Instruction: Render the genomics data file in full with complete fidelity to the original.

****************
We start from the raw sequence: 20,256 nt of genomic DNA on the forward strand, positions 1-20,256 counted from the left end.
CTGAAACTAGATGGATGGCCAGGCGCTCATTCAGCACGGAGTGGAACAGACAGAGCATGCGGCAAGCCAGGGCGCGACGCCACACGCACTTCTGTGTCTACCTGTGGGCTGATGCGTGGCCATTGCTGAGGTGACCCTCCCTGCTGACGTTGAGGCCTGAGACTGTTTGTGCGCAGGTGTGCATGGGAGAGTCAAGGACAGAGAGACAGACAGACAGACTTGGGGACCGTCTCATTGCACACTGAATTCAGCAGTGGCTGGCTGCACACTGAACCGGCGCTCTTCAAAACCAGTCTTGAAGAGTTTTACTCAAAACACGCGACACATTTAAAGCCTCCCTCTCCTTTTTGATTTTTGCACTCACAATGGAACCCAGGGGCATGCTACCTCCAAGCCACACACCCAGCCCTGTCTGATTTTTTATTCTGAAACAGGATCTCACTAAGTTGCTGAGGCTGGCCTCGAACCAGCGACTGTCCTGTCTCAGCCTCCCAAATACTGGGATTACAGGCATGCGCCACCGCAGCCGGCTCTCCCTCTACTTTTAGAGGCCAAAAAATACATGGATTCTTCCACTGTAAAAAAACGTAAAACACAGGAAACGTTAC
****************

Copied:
We start from the raw sequence: 20,256 nt of genomic DNA on the forward strand, positions 1-20,256 counted from the left end.
CTGAAACTAGATGGATGGCCAGGCGCTCATTCAGCACGGAGTGGAACAGACAGAGCATGCGGCAAGCCAGGGCGCGACGCCACACGCACTTCTGTGTCTACCTGTGGGCTGATGCGTGGCCATTGCTGAGGTGACCCTCCCTGCTGACGTTGAGGCCTGAGACTGTTTGTGCGCAGGTGTGCATGGGAGAGTCAAGGACAGAGAGACAGACAGACAGACTTGGGGACCGTCTCATTGCACACTGAATTCAGCAGTGGCTGGCTGCACACTGAACCGGCGCTCTTCAAAACCAGTCTTGAAGAGTTTTACTCAAAACACGCGACACATTTAAAGCCTCCCTCTCCTTTTTGATTTTTGCACTCACAATGGAACCCAGGGGCATGCTACCTCCAAGCCACACACCCAGCCCTGTCTGATTTTTTATTCTGAAACAGGATCTCACTAAGTTGCTGAGGCTGGCCTCGAACCAGCGACTGTCCTGTCTCAGCCTCCCAAATACTGGGATTACAGGCATGCGCCACCGCAGCCGGCTCTCCCTCTACTTTTAGAGGCCAAAAAATACATGGATTCTTCCACTGTAAAAAAACGTAAAACACAGGAAACGTTAC